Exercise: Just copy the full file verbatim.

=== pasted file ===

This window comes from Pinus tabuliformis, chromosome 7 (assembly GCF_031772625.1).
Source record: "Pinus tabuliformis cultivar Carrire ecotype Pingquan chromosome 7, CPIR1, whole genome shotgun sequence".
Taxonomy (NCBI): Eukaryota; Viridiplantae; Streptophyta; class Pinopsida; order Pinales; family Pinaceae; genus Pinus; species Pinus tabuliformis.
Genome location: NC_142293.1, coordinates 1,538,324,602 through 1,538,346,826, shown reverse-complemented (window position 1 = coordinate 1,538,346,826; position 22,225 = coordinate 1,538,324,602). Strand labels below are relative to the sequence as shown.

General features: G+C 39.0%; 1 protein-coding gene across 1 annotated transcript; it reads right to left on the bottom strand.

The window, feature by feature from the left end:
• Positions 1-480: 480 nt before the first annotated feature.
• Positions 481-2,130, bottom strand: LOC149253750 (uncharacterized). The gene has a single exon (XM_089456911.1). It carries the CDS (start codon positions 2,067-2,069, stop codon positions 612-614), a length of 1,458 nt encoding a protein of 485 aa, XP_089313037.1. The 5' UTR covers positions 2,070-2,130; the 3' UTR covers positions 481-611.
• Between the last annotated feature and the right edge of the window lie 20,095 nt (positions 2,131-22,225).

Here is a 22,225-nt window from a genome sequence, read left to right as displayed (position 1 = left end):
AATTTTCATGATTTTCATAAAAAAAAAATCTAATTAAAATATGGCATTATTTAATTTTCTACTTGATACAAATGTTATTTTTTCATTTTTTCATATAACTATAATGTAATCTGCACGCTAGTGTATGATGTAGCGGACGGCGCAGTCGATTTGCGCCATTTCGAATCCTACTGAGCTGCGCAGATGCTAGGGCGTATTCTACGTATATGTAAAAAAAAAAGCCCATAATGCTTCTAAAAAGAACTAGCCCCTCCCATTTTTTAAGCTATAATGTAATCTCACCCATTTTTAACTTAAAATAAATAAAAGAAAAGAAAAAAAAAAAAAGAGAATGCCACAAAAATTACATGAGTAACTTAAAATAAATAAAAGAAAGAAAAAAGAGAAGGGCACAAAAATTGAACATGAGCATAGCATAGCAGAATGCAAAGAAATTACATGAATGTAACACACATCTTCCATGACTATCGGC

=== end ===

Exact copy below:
This window comes from Pinus tabuliformis, chromosome 7 (assembly GCF_031772625.1).
Source record: "Pinus tabuliformis cultivar Carrire ecotype Pingquan chromosome 7, CPIR1, whole genome shotgun sequence".
Taxonomy (NCBI): Eukaryota; Viridiplantae; Streptophyta; class Pinopsida; order Pinales; family Pinaceae; genus Pinus; species Pinus tabuliformis.
Genome location: NC_142293.1, coordinates 1,538,324,602 through 1,538,346,826, shown reverse-complemented (window position 1 = coordinate 1,538,346,826; position 22,225 = coordinate 1,538,324,602). Strand labels below are relative to the sequence as shown.

General features: G+C 39.0%; 1 protein-coding gene across 1 annotated transcript; it reads right to left on the bottom strand.

The window, feature by feature from the left end:
• Positions 1-480: 480 nt before the first annotated feature.
• Positions 481-2,130, bottom strand: LOC149253750 (uncharacterized). The gene has a single exon (XM_089456911.1). It carries the CDS (start codon positions 2,067-2,069, stop codon positions 612-614), a length of 1,458 nt encoding a protein of 485 aa, XP_089313037.1. The 5' UTR covers positions 2,070-2,130; the 3' UTR covers positions 481-611.
• Between the last annotated feature and the right edge of the window lie 20,095 nt (positions 2,131-22,225).

Here is a 22,225-nt window from a genome sequence, read left to right as displayed (position 1 = left end):
AATTTTCATGATTTTCATAAAAAAAAAATCTAATTAAAATATGGCATTATTTAATTTTCTACTTGATACAAATGTTATTTTTTCATTTTTTCATATAACTATAATGTAATCTGCACGCTAGTGTATGATGTAGCGGACGGCGCAGTCGATTTGCGCCATTTCGAATCCTACTGAGCTGCGCAGATGCTAGGGCGTATTCTACGTATATGTAAAAAAAAAAGCCCATAATGCTTCTAAAAAGAACTAGCCCCTCCCATTTTTTAAGCTATAATGTAATCTCACCCATTTTTAACTTAAAATAAATAAAAGAAAAGAAAAAAAAAAAAAGAGAATGCCACAAAAATTACATGAGTAACTTAAAATAAATAAAAGAAAGAAAAAAGAGAAGGGCACAAAAATTGAACATGAGCATAGCATAGCAGAATGCAAAGAAATTACATGAATGTAACACACATCTTCCATGACTATCGGC